When you file a bankruptcy case there is an automatic stay that goes into effect. This stay protects a debtor from their creditors trying to collect. Most importantly it protects a debtor from a foreclosure or a repossession of their home or car. A creditor can request relief from the stay or request that the stay be lifted. Normally they do this when you have missed payments under the plan or direct payments on your secured debt. If the stay is lifted the creditor can start to collect. This means they can start calling you and foreclose, or repossess the collateral.
You will usually be mailed the motion by the creditor. If you get the motion, contact your attorney to discuss your options. Many times the attorney can work with your creditor to resolve the motion without the stay lifting. Usually the best way to resolve the motion is to get caught up with the payments. Sometimes if you are only behind a few payments this can be done prior to the hearing or you can enter an agreement with the creditor to do it over the next few months. Otherwise you may need to change the terms of your plan to cure the delinquency amount through your chapter 13 plan. It’s important to contact your attorney because they know what options will work best to resolve the motion.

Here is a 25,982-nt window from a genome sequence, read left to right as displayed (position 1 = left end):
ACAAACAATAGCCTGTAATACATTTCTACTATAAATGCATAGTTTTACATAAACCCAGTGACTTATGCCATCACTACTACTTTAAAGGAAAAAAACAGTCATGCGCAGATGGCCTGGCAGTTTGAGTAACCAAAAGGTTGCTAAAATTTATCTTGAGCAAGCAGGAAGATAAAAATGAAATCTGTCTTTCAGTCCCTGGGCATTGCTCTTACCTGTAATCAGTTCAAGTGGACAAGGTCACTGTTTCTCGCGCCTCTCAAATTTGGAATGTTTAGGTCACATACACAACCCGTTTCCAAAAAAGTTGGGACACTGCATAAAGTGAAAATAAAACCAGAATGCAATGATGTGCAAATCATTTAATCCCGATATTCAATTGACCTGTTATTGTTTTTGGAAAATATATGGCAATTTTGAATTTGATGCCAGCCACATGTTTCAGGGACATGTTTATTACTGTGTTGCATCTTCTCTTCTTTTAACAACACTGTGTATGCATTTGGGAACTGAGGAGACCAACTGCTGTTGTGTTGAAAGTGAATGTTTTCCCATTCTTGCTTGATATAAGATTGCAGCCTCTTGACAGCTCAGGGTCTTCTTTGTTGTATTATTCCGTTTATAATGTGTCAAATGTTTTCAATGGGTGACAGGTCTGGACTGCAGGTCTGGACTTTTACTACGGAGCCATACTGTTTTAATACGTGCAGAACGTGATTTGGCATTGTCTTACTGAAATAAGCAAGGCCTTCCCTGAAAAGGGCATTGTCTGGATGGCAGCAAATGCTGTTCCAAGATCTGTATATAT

Motions to lift stay are much more common in a chapter 13 however they can also occur in a chapter 7 case as well. The reason they are less common in a chapter 7 case is because the case usually only lasts a few months and then the stay ends so it is not necessary to file a motion. If a creditor does file a motion it is usually to repossess collateral the debtor is surrendering. If you are in chapter 7 and you receive a motion to lift stay you should contact your bankruptcy attorney to know what to do next and to discuss your options.